What were the circumstances that led to the killing of your people in Zaria in December 2015?
This is an occasion when we remember the Zaria massacre, which happened six years ago. It happened on December 12, 13 and 14, 2015 – three consecutive days. Soldiers in the Nigerian Army had cordoned off Zaria town, all the roads leading to the town; and they carried out systematic killing of people they considered unwanted. Whatever name they gave us at that time, they were said to be clearing people they called “Shi’ites”. In fact, in Gyallesu (my residence in Zaria), when they found someone they wanted to shoot, they would ask if he was a Shiíte and once the crowd said yes, they would just fire the person! And if the crowd said, “No!” they would allow the person to go. So, clearly, they were saying that they were destroying Shia once and for all.
On the 14th of the same month, they reached me and opened fire on us – myself and my family, instantly killing three of my sons in front of me, and injuring both my wife and me and some others who were with us. Luckily enough, for the wisdom of God, we don’t know why, but He so designed that my wife and I would survive the shootings that nobody could have survived at all! God is able to do anything He wishes.
On December 15, they brought us to Abuja, first to the military hospital, and later at 12am midnight, they changed hospital from military hospital to DSS (Department of State Services) hospital. And then, they (DSS) kept us in their custody for some years, and then they took us back to Kaduna (still in their custody); and finally, they took us to prison. And as you all know, at the end of the day, the court found us innocent, discharged and acquitted us in the same way three other different courts have discharged and acquitted so many others who were arraigned on the same or similar charges (as ours).
But it was alleged that there was a clash between your followers and soldiers.
I find that up till today, they still say, “El-Zakzaky and his wife were arrested following a clash between his followers and the Nigerian Army when his people blocked the road on the day the Chief of Army Staff was passing.” This matter was taken to court, where they accused some people of blocking the road. They claimed we instigated the blockage. Based on the same allegation about 153 others were also arraigned before different courts. The charged included murder of a soldier.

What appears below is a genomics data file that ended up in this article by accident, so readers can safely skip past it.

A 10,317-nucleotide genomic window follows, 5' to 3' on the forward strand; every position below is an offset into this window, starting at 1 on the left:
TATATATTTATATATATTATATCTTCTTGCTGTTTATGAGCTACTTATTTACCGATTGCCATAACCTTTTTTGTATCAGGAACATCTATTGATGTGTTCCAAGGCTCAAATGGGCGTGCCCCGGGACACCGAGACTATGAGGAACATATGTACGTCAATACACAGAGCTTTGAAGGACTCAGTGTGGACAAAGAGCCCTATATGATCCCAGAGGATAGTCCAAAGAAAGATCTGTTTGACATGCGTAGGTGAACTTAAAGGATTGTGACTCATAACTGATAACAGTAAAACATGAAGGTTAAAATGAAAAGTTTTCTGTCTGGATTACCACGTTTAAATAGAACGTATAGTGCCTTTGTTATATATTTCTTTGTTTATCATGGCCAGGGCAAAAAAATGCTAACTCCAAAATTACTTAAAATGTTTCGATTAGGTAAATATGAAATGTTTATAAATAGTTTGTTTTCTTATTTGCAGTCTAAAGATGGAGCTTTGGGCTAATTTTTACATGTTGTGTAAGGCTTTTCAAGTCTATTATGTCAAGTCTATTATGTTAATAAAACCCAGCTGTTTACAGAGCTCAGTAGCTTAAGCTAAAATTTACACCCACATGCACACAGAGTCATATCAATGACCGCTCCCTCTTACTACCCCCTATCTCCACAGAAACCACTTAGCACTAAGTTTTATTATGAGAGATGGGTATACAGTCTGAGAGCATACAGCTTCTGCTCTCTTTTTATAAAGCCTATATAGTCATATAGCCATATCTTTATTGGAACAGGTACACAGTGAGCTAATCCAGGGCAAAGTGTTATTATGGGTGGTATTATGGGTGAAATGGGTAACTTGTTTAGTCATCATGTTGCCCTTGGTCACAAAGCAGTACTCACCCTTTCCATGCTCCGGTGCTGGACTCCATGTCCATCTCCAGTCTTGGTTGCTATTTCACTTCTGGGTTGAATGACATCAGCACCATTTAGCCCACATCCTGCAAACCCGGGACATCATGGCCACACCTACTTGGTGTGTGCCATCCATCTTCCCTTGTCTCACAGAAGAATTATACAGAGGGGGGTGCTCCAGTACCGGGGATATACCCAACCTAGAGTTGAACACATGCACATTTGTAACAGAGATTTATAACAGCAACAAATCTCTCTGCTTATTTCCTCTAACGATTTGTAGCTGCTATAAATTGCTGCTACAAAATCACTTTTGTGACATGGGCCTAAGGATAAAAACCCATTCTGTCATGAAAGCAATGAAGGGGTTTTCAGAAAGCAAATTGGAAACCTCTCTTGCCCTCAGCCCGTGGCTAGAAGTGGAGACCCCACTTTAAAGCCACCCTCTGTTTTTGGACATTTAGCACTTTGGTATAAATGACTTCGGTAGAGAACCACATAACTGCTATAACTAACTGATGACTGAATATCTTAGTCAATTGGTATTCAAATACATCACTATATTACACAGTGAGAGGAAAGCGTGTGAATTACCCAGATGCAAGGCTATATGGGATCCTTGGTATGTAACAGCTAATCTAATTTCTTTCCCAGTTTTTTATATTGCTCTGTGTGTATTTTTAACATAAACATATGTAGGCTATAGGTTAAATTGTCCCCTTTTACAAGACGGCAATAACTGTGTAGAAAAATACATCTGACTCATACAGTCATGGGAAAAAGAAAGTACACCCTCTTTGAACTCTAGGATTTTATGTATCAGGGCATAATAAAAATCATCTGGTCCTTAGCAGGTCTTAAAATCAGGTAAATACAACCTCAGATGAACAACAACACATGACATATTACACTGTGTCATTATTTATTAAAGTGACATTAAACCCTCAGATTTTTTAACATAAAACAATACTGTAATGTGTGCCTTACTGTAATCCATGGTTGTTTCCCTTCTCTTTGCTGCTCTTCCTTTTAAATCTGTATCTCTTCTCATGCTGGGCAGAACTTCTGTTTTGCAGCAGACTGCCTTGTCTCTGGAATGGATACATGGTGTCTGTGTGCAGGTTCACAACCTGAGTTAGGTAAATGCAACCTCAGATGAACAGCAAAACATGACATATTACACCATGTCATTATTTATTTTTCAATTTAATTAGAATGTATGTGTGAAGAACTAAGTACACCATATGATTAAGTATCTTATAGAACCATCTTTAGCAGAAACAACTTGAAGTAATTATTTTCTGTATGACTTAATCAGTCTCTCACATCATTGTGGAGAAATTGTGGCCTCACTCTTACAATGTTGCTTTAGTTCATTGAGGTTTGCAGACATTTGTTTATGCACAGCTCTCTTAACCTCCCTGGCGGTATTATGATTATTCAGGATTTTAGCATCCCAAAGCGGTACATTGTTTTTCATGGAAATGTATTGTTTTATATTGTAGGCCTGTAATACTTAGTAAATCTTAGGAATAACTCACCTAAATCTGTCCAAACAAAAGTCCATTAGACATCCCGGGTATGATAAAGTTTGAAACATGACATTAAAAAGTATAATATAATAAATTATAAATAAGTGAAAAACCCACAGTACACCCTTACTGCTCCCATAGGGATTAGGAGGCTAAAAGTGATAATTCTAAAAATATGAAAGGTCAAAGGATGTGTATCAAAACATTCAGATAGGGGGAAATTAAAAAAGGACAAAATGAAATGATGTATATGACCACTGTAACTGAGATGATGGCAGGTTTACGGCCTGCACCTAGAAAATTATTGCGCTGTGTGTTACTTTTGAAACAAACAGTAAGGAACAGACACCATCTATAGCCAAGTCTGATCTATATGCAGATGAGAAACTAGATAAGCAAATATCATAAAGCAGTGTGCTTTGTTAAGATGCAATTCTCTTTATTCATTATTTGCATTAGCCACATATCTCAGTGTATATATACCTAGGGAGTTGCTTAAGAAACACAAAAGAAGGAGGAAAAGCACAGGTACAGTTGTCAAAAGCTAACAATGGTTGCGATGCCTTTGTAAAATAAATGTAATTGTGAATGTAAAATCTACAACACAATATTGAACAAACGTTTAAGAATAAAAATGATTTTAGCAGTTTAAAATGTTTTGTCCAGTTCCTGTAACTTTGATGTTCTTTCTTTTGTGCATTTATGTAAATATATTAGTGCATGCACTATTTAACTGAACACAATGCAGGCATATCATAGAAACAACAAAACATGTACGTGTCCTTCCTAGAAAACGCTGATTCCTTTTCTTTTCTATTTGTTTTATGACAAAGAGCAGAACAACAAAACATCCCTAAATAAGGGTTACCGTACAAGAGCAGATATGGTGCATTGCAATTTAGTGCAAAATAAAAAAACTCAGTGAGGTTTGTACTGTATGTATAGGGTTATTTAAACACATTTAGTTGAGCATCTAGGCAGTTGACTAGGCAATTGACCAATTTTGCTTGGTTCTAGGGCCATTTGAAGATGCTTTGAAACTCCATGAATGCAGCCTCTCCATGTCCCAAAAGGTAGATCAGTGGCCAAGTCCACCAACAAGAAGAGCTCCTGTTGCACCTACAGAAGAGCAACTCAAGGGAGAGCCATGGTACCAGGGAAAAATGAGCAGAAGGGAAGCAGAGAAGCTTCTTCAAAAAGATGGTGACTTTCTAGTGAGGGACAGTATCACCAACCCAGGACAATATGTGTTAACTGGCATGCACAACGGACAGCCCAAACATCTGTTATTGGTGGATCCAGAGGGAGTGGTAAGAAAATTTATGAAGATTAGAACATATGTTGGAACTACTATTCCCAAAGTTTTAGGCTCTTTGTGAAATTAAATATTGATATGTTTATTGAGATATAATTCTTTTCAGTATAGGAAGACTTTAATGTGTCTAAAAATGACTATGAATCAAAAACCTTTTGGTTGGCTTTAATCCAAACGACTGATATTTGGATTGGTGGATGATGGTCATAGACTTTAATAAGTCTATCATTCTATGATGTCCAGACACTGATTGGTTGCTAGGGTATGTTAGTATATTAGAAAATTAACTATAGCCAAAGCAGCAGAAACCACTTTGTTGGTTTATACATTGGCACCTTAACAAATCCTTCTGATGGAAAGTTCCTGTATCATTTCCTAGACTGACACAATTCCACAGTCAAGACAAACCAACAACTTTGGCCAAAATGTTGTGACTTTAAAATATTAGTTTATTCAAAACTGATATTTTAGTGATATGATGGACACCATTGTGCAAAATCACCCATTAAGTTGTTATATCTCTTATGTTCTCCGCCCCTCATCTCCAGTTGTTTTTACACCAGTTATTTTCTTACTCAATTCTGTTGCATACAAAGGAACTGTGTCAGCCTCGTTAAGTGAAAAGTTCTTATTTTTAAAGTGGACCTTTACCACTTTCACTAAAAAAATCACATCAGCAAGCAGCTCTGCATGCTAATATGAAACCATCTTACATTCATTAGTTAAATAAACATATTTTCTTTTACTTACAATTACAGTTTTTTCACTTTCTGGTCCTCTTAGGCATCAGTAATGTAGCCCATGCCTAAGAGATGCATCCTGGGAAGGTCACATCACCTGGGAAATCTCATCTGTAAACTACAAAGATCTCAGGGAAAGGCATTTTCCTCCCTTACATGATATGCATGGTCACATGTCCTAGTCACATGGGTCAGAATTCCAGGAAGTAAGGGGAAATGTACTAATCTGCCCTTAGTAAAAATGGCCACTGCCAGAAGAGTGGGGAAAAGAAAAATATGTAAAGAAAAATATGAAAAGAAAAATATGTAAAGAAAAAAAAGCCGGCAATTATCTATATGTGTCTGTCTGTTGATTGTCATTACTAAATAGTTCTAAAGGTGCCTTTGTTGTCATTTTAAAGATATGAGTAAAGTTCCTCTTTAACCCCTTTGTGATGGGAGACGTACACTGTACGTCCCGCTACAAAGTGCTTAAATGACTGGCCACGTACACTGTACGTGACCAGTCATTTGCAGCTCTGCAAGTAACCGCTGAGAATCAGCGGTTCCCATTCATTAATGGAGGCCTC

But the first court, which gave its verdict sometime in July 2018, not only said that those arraigned before it (77 of them) did not commit the crime they were accused of. In fact, the court pronounced that no such crime was committed. This is very important. There was no blockage of road whatsoever and nobody killed anybody! The army cordoned off everywhere and killed everybody they could identify as Shia. Whatever you might be, because at a place we call Husseiniyyah (an Islamic centre) near Unity Bank, they thought that Shi’ites wear black clothes, and because the uniform of workers in that bank is black they shot all of them.
My house is situated about three kilometers away from the area where the said road was blocked. I don’t know whether my house also blocked the road against the Chief of Army Staff. They went and cordoned off the road and killed everybody they could find, including our neighbours. A lot of students in the Congo Campus of the Ahmadu Bello University, Zaria were also killed. Some students of the Federal College of Education, which is in our neighborhood, were also killed; some of them are not even Muslims, so they killed everybody they could find.
And then, very importantly, the first court said the road was not blocked; nobody blocked any road. The second court gave similar verdict. And the third court, in fact, brought up part of my speech in its verdict. I had said, “If the soldiers come to attack us in our territory don’t block their way.” That was very clear and the judge even continued to mention this particularly. So, where was blockage of road here? Simple, they could not say why they attacked us; it was very clear that this was a premeditated attack in order to destroy all of us.